25 August 1916

          ANZACS BRAVE
They are waiting on the hillside,
Still and stained with battle foam,
For the dawn and the coming
Of the boats to take them home.

Ah! What few years lie behind them,
Yet their lives were full and true;
And the noble deeds that bind them
Bind our Homelands closer, too.

In the shadows, on the hillside,
By blue waters they would rest
After storm winds, peace and calmness,
Alter battle, sleep is best.

This entry was posted on August 25th, 2016.

24 August 1916

Acacia pycnantha, Marion Westmacott. Image courtesy Australian National Botanic Gardens.

Acacia pycnantha, Marion Westmacott. Image courtesy Australian National Botanic Gardens.

This entry was posted on August 24th, 2016.

23 August 1916

This entry was posted on August 23rd, 2016.

22 August 1916

Royal Flying Corps biplane on reconnaisance, August 1916, John Warwick Brooke. Image courtesy Imperial War Museum © IWM (Q 4153).

Royal Flying Corps biplane on reconnaisance, Somme, August 1916, John Warwick Brooke. Image courtesy Imperial War Museum © IWM (Q 4153).

This entry was posted on August 22nd, 2016.

21 August 1916

This entry was posted on August 21st, 2016.

20 August 1916

This entry was posted on August 20th, 2016.

19 August 1916

HMS Falmouth, 1914. Image courtesy Imperial War Museum © IWM (Q 21243).

HMS Falmouth, 1914. Image courtesy Imperial War Museum © IWM (Q 21243).

This entry was posted on August 19th, 2016.

William Wallace Lawson

William Wallace Lawson was born in Kerr’s Creek in 1890. He was one of six children born to William Henry Lawson and his wife and Eliza (nee MacGilligate). William and his siblings were educated at Kerr’s Creek Public School.

William was working as a labourer in Coonabarabran when he enlisted in August 1915. He was assigned to the 1st Battalion, 13th Reinforcement as a Private and embarked from Sydney on 20 December 1915.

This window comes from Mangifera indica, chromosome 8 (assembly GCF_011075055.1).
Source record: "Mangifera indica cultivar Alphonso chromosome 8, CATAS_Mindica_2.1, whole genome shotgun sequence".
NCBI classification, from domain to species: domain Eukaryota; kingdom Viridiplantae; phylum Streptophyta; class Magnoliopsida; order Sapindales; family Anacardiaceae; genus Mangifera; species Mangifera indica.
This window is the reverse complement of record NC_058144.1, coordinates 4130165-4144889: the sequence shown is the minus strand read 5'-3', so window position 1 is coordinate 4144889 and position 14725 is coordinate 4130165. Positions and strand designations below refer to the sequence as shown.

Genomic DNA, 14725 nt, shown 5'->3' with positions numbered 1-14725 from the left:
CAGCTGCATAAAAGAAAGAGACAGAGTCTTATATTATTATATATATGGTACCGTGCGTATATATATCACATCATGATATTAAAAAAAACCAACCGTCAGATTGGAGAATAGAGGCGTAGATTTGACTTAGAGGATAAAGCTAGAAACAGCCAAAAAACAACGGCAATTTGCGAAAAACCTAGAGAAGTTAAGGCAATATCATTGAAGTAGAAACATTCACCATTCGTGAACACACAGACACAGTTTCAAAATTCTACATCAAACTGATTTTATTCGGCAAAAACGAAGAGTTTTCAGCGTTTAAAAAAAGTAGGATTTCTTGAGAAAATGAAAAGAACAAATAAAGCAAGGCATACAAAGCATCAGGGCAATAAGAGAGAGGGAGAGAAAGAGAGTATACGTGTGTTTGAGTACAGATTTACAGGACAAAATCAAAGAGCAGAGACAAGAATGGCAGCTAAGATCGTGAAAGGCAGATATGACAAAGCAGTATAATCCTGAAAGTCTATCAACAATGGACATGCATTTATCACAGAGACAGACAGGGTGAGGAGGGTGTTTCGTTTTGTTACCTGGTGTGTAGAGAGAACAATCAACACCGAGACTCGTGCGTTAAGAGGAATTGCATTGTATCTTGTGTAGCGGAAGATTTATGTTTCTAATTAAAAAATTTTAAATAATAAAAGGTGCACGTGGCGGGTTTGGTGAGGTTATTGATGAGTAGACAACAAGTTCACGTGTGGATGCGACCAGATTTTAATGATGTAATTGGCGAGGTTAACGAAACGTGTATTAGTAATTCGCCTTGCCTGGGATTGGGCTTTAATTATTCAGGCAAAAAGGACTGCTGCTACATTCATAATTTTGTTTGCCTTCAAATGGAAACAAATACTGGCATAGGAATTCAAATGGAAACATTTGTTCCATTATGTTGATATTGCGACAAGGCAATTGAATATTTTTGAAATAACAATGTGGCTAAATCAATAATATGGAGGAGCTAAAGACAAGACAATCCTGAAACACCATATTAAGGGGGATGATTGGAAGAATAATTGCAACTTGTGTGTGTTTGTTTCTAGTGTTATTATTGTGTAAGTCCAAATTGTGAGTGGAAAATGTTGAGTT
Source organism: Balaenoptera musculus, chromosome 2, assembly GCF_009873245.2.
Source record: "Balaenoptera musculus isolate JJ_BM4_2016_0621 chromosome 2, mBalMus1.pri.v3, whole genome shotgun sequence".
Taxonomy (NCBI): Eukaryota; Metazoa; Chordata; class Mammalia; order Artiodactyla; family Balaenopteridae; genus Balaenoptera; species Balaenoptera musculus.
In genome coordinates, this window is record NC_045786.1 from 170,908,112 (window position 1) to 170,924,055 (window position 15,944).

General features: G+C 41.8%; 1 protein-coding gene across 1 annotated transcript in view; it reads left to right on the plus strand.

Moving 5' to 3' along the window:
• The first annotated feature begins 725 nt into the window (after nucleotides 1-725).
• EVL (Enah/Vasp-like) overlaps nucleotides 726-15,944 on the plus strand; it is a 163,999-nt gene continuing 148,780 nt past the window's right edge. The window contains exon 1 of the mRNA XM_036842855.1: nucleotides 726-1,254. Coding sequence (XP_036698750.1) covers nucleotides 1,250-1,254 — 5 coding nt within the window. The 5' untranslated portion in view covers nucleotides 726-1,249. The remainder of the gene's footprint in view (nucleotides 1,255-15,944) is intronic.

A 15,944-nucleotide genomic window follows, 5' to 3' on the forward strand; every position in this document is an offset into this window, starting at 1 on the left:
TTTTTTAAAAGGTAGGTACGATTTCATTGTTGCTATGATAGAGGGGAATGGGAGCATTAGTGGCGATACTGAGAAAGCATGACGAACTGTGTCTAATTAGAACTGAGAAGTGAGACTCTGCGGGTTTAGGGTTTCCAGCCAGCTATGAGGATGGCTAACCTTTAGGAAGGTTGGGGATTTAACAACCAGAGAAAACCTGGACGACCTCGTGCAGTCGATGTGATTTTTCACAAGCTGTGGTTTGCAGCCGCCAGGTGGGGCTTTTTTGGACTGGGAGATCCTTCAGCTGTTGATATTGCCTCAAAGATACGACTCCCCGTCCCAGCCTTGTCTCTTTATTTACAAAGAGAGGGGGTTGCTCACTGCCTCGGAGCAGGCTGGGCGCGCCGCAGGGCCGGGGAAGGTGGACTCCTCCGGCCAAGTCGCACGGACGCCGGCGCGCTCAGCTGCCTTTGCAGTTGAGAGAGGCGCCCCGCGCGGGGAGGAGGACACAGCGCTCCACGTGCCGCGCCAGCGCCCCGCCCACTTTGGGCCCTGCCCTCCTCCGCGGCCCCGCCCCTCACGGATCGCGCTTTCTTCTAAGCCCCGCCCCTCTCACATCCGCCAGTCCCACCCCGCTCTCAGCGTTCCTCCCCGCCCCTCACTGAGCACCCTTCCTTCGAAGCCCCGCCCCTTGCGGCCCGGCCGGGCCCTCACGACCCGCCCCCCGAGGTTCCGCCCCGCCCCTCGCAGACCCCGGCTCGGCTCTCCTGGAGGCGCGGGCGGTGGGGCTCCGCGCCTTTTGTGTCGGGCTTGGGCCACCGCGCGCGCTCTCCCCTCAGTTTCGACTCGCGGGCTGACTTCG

Private Lawson served initially in Egypt. In February 1916 he was transferred to the 54th Battalion, and in June 1916 joined the British Expeditionary Force and proceeded to France for service on the Western Front.

On 20 July 1916 the 54th Battalion was engaged in attacks on German trenches at Bac Saint-Maur near Lille. Fighting was intense – 73 men of the 54th were killed, 288 wounded and 173 were declared missing. William became one of the wounded when he sustained a shrapnel wound to the head. He was subsequently captured by German soldiers and taken to the nearby War Hospital C at Lille. Private Lawson died of his wounds the following day and was buried at Lille Southern Cemetery.

William Lawson is commemorated on the Holy Trinity Church Orange Honour Roll and Kerr’s Creek Honour Roll.

Two of William’s brothers – John Cravey Lawson and Stanley Fitzharding Leslie Lawson – also served in WWI. Both returned to Australia after their war service.

Nameless his grave on a battlefield gory,
Marked by a cross o’er a mound of brown earth;
Died in the pride of his youth and his glory,
Far from his home and the land of his birth.

Leader, 25 October 1916, p. 6.
Private WW Lawson